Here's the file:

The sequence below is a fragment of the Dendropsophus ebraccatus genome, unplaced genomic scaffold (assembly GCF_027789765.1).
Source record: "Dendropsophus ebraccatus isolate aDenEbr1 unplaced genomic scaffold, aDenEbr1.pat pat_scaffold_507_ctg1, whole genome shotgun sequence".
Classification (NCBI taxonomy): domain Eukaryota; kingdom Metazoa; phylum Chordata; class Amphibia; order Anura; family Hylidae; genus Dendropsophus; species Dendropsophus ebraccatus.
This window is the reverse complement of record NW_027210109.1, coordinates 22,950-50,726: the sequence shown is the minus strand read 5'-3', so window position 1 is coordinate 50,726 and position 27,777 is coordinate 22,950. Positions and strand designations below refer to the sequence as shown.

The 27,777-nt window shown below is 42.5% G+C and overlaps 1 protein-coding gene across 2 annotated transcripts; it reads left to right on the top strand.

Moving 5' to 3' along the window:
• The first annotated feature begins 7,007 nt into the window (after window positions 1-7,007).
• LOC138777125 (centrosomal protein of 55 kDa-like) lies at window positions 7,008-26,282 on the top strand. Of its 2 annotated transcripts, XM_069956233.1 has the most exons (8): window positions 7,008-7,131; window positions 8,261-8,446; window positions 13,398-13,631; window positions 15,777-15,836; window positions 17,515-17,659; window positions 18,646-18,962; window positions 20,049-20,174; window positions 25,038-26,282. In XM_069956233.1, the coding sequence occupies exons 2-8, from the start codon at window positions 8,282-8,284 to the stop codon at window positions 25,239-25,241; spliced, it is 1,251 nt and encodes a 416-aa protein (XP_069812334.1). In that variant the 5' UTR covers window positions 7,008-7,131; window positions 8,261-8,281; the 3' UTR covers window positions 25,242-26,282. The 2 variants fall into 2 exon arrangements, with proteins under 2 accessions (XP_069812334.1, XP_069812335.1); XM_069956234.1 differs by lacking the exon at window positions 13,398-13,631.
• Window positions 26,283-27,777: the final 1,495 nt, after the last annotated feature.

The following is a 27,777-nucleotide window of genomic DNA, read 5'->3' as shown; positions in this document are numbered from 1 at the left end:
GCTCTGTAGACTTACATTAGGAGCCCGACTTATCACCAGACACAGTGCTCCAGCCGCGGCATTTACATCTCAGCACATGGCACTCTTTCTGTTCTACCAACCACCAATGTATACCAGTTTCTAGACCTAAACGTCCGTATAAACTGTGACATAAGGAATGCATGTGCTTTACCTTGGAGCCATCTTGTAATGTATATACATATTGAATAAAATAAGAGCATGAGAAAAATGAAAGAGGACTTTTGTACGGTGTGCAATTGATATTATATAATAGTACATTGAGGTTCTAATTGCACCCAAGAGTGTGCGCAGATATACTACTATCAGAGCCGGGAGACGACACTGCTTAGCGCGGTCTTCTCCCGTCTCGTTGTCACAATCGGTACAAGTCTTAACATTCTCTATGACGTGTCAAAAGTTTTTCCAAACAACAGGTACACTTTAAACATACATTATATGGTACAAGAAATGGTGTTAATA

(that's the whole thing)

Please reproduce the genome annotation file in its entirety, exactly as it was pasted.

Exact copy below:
The sequence below is a fragment of the Dendropsophus ebraccatus genome, unplaced genomic scaffold (assembly GCF_027789765.1).
Source record: "Dendropsophus ebraccatus isolate aDenEbr1 unplaced genomic scaffold, aDenEbr1.pat pat_scaffold_507_ctg1, whole genome shotgun sequence".
Classification (NCBI taxonomy): domain Eukaryota; kingdom Metazoa; phylum Chordata; class Amphibia; order Anura; family Hylidae; genus Dendropsophus; species Dendropsophus ebraccatus.
This window is the reverse complement of record NW_027210109.1, coordinates 22,950-50,726: the sequence shown is the minus strand read 5'-3', so window position 1 is coordinate 50,726 and position 27,777 is coordinate 22,950. Positions and strand designations below refer to the sequence as shown.

The 27,777-nt window shown below is 42.5% G+C and overlaps 1 protein-coding gene across 2 annotated transcripts; it reads left to right on the top strand.

Moving 5' to 3' along the window:
• The first annotated feature begins 7,007 nt into the window (after window positions 1-7,007).
• LOC138777125 (centrosomal protein of 55 kDa-like) lies at window positions 7,008-26,282 on the top strand. Of its 2 annotated transcripts, XM_069956233.1 has the most exons (8): window positions 7,008-7,131; window positions 8,261-8,446; window positions 13,398-13,631; window positions 15,777-15,836; window positions 17,515-17,659; window positions 18,646-18,962; window positions 20,049-20,174; window positions 25,038-26,282. In XM_069956233.1, the coding sequence occupies exons 2-8, from the start codon at window positions 8,282-8,284 to the stop codon at window positions 25,239-25,241; spliced, it is 1,251 nt and encodes a 416-aa protein (XP_069812334.1). In that variant the 5' UTR covers window positions 7,008-7,131; window positions 8,261-8,281; the 3' UTR covers window positions 25,242-26,282. The 2 variants fall into 2 exon arrangements, with proteins under 2 accessions (XP_069812334.1, XP_069812335.1); XM_069956234.1 differs by lacking the exon at window positions 13,398-13,631.
• Window positions 26,283-27,777: the final 1,495 nt, after the last annotated feature.

The following is a 27,777-nucleotide window of genomic DNA, read 5'->3' as shown; positions in this document are numbered from 1 at the left end:
GCTCTGTAGACTTACATTAGGAGCCCGACTTATCACCAGACACAGTGCTCCAGCCGCGGCATTTACATCTCAGCACATGGCACTCTTTCTGTTCTACCAACCACCAATGTATACCAGTTTCTAGACCTAAACGTCCGTATAAACTGTGACATAAGGAATGCATGTGCTTTACCTTGGAGCCATCTTGTAATGTATATACATATTGAATAAAATAAGAGCATGAGAAAAATGAAAGAGGACTTTTGTACGGTGTGCAATTGATATTATATAATAGTACATTGAGGTTCTAATTGCACCCAAGAGTGTGCGCAGATATACTACTATCAGAGCCGGGAGACGACACTGCTTAGCGCGGTCTTCTCCCGTCTCGTTGTCACAATCGGTACAAGTCTTAACATTCTCTATGACGTGTCAAAAGTTTTTCCAAACAACAGGTACACTTTAAACATACATTATATGGTACAAGAAATGGTGTTAATA